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Spatial-temporal epigenetic profiling based on high-throughput single cell Intracellular biopsy
The capability to profile small RNAs responsible for post-transcriptional regulation of genes expression is essential for molecular identification and characterization of cellular phenotypes. However, compared to long RNA, the quantification of small RNA, such as microRNAs (miRNA), in live cells is still challenging. Also, miRNAs are suggested to play important roles in the pathogenesis and progress of human diseases with heterogenous regulation in different types of cells. However, limited technique is available for profiling miRNAs with both expression and spatial dynamics. Here, we describe an intracellular biopsy technique for fast, multiplexed and highly sensitive profiling of miRNAs. The technique employs an array of diamond nanoneedles that are functionalized with size-dependent RNA-binding-proteins, working as the “fishing rods” to directly pull multiple miRNA targets out of cytoplasm while keeping the cells alive. Each nanoneedle works as a separated reaction chamber for parallel in-situ amplification, visualization and quantification of miRNAs as low as femtomolar, which is sufficient to detect miRNAs of a single copy intracellular abundance and is also specific to single-nucleotide variation in closely-related miRNA sequences. The platform was further developed for multiplexed in situ miRNA profiling in acute tissue slices to achieve a quasi-single-cell analysis in a large population of mixed cells of a tissue sample. In addition to a quantitative evaluation of the expression level of particular miRNAs, the technique also provides the relative spatial dynamics of the cellular miRNAs in associated cell populations, which was demonstrated to be useful in analyzing the susceptibility and spatial reorganization of different types of cells in the tissues from normal or diseased animals. Using inCell-Biopsy, we analyze the temporal miRNA transcriptome over the differentiation of embryonic stem cells (ESCs) towards motor neurons. The combinatorial miRNA expression patterns derived by inCell-Biopsy identifies defined cell subpopulations resulted from ESC differentiation, and also reveals the dynamic evolution of cellular heterogeneity. In a MK-801-induced schizophrenia model, we found that astrocytes, instead of neurons, are more heterogeneously affected in the hippocampus of rats underwent repeated injection of MK-801, showing an expression fingerprint related to differentially down-regulated miRNA-135a and miRNA-143; the associated astrocyte subpopulation is also more spatially dispersed in the hippocampus, suggesting an astrocyte dysregulation in the induced schizophrenia animals.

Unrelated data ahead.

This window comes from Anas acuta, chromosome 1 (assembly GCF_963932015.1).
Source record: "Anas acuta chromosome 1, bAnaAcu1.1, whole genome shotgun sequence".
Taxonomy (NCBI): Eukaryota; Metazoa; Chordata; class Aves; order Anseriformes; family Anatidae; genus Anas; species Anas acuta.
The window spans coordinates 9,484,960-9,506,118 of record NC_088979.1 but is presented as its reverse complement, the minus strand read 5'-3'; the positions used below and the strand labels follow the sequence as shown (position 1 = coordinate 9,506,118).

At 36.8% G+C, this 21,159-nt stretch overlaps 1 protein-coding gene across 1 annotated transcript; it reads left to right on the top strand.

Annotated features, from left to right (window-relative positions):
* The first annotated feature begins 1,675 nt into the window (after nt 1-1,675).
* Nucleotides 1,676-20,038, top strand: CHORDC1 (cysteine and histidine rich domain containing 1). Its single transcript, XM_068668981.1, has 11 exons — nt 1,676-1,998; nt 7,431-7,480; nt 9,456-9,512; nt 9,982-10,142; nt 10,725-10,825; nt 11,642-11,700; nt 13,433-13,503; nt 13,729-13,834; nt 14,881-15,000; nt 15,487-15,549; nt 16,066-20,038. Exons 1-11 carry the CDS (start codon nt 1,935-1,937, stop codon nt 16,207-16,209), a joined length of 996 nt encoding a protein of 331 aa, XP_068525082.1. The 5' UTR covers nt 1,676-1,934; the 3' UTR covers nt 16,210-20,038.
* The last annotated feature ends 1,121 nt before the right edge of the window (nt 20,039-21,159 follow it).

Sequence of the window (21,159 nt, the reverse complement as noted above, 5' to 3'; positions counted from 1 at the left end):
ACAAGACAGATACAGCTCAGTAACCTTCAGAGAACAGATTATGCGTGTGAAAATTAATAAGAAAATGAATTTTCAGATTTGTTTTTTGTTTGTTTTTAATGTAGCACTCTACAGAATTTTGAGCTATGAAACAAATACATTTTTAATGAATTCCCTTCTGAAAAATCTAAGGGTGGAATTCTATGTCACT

Dr. Peng Shi is a professor in the Department of Biomedical Engineering at City University of Hong Kong. He received his bachelor’s degree in electrical engineering from Wuhan University and a Ph.D. degree in Biomedical Engineering from Columbia University. After his postdoctoral training at MIT in Electrical Engineering and Biological Engineering, he joined CityU Hong Kong and has been a faculty member in the BME department since 2011. Dr. Shi works at the convergence between neuroscience and engineering by taking advantage of an interdisciplinary approach that involves nano-/micro-fabrication, microfluidics, ultra-fast optics, high-resolution microscopy and imaging processing. He focuses on solving important emerging problems in translational neuro-engineering, especially in the development of high-throughput neuro-technology and screening platform for discovery of novel therapeutic targets. His work has led to more than 60 publications in top-tier research journals, including Nature BME, Science Advances, Nature communications etc., and 7 international patents and disclosures, one of which has been the foundation technology of a spin-off biotech company. Dr. Shi received the Simon’s research award in 2010, and was elected to the 1000 China Young Talent program. He also received the President Award for research excellence in 2017, outstanding supervisor award in 2018 at CityU, and a special recognition as Young Scholars by World Cultural Council in 2018. He is an associate editor for the journal Brain Research.
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